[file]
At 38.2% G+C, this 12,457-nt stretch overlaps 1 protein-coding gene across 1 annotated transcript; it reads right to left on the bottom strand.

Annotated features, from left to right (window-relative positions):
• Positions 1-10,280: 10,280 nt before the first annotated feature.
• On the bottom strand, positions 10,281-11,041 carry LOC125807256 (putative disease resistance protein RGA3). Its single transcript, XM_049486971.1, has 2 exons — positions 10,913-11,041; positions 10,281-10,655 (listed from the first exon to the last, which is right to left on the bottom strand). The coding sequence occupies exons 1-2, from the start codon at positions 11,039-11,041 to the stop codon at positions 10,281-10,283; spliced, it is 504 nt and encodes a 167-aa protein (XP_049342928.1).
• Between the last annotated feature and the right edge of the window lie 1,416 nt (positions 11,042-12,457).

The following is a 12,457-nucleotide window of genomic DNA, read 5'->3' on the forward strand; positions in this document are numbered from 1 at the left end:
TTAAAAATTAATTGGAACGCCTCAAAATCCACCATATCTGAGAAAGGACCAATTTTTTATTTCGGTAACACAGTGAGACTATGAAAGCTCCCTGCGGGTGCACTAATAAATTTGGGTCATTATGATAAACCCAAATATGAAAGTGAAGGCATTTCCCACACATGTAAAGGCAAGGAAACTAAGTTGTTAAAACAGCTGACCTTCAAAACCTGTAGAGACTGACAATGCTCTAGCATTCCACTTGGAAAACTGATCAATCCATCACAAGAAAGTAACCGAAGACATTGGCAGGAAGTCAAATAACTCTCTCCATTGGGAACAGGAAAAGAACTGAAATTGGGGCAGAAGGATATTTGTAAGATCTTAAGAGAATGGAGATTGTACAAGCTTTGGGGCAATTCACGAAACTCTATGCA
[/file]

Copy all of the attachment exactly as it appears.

At 38.2% G+C, this 12,457-nt stretch overlaps 1 protein-coding gene across 1 annotated transcript; it reads right to left on the bottom strand.

Annotated features, from left to right (window-relative positions):
• Positions 1-10,280: 10,280 nt before the first annotated feature.
• On the bottom strand, positions 10,281-11,041 carry LOC125807256 (putative disease resistance protein RGA3). Its single transcript, XM_049486971.1, has 2 exons — positions 10,913-11,041; positions 10,281-10,655 (listed from the first exon to the last, which is right to left on the bottom strand). The coding sequence occupies exons 1-2, from the start codon at positions 11,039-11,041 to the stop codon at positions 10,281-10,283; spliced, it is 504 nt and encodes a 167-aa protein (XP_049342928.1).
• Between the last annotated feature and the right edge of the window lie 1,416 nt (positions 11,042-12,457).

The following is a 12,457-nucleotide window of genomic DNA, read 5'->3' on the forward strand; positions in this document are numbered from 1 at the left end:
TTAAAAATTAATTGGAACGCCTCAAAATCCACCATATCTGAGAAAGGACCAATTTTTTATTTCGGTAACACAGTGAGACTATGAAAGCTCCCTGCGGGTGCACTAATAAATTTGGGTCATTATGATAAACCCAAATATGAAAGTGAAGGCATTTCCCACACATGTAAAGGCAAGGAAACTAAGTTGTTAAAACAGCTGACCTTCAAAACCTGTAGAGACTGACAATGCTCTAGCATTCCACTTGGAAAACTGATCAATCCATCACAAGAAAGTAACCGAAGACATTGGCAGGAAGTCAAATAACTCTCTCCATTGGGAACAGGAAAAGAACTGAAATTGGGGCAGAAGGATATTTGTAAGATCTTAAGAGAATGGAGATTGTACAAGCTTTGGGGCAATTCACGAAACTCTATGCA